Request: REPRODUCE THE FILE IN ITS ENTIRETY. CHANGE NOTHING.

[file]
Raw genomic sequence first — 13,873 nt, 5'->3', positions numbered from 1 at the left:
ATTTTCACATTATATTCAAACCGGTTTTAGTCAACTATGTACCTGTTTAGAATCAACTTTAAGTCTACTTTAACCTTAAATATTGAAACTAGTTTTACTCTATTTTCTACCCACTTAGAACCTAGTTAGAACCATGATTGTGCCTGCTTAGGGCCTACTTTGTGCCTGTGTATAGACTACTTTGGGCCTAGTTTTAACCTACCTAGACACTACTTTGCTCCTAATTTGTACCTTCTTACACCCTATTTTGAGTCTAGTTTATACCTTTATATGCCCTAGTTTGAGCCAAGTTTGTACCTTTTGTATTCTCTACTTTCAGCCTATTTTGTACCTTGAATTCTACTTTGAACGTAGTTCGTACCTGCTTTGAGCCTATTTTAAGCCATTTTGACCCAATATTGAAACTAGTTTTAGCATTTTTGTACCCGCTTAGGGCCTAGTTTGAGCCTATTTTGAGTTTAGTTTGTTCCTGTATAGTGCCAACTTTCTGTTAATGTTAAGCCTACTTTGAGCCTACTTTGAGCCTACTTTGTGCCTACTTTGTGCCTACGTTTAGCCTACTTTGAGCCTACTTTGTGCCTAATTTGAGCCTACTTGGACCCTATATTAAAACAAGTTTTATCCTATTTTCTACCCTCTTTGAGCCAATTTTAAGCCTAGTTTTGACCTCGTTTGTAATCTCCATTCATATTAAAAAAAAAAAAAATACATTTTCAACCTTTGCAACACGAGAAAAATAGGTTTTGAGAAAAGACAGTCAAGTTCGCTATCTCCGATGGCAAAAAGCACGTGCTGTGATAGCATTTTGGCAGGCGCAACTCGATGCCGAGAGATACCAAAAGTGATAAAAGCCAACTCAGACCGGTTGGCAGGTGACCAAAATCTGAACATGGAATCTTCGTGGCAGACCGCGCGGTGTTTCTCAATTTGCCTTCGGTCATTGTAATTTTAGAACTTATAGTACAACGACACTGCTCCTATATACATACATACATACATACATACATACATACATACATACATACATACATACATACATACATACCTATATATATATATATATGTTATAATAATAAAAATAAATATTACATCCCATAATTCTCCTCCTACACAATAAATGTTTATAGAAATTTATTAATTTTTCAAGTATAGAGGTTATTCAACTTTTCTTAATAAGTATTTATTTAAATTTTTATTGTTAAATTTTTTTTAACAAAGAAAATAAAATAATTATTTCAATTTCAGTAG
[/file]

Raw genomic sequence first — 13,873 nt, 5'->3', positions numbered from 1 at the left:
ATTTTCACATTATATTCAAACCGGTTTTAGTCAACTATGTACCTGTTTAGAATCAACTTTAAGTCTACTTTAACCTTAAATATTGAAACTAGTTTTACTCTATTTTCTACCCACTTAGAACCTAGTTAGAACCATGATTGTGCCTGCTTAGGGCCTACTTTGTGCCTGTGTATAGACTACTTTGGGCCTAGTTTTAACCTACCTAGACACTACTTTGCTCCTAATTTGTACCTTCTTACACCCTATTTTGAGTCTAGTTTATACCTTTATATGCCCTAGTTTGAGCCAAGTTTGTACCTTTTGTATTCTCTACTTTCAGCCTATTTTGTACCTTGAATTCTACTTTGAACGTAGTTCGTACCTGCTTTGAGCCTATTTTAAGCCATTTTGACCCAATATTGAAACTAGTTTTAGCATTTTTGTACCCGCTTAGGGCCTAGTTTGAGCCTATTTTGAGTTTAGTTTGTTCCTGTATAGTGCCAACTTTCTGTTAATGTTAAGCCTACTTTGAGCCTACTTTGAGCCTACTTTGTGCCTACTTTGTGCCTACGTTTAGCCTACTTTGAGCCTACTTTGTGCCTAATTTGAGCCTACTTGGACCCTATATTAAAACAAGTTTTATCCTATTTTCTACCCTCTTTGAGCCAATTTTAAGCCTAGTTTTGACCTCGTTTGTAATCTCCATTCATATTAAAAAAAAAAAAAATACATTTTCAACCTTTGCAACACGAGAAAAATAGGTTTTGAGAAAAGACAGTCAAGTTCGCTATCTCCGATGGCAAAAAGCACGTGCTGTGATAGCATTTTGGCAGGCGCAACTCGATGCCGAGAGATACCAAAAGTGATAAAAGCCAACTCAGACCGGTTGGCAGGTGACCAAAATCTGAACATGGAATCTTCGTGGCAGACCGCGCGGTGTTTCTCAATTTGCCTTCGGTCATTGTAATTTTAGAACTTATAGTACAACGACACTGCTCCTATATACATACATACATACATACATACATACATACATACATACATACATACATACATACATACATACCTATATATATATATATATGTTATAATAATAAAAATAAATATTACATCCCATAATTCTCCTCCTACACAATAAATGTTTATAGAAATTTATTAATTTTTCAAGTATAGAGGTTATTCAACTTTTCTTAATAAGTATTTATTTAAATTTTTATTGTTAAATTTTTTTTAACAAAGAAAATAAAATAATTATTTCAATTTCAGTAG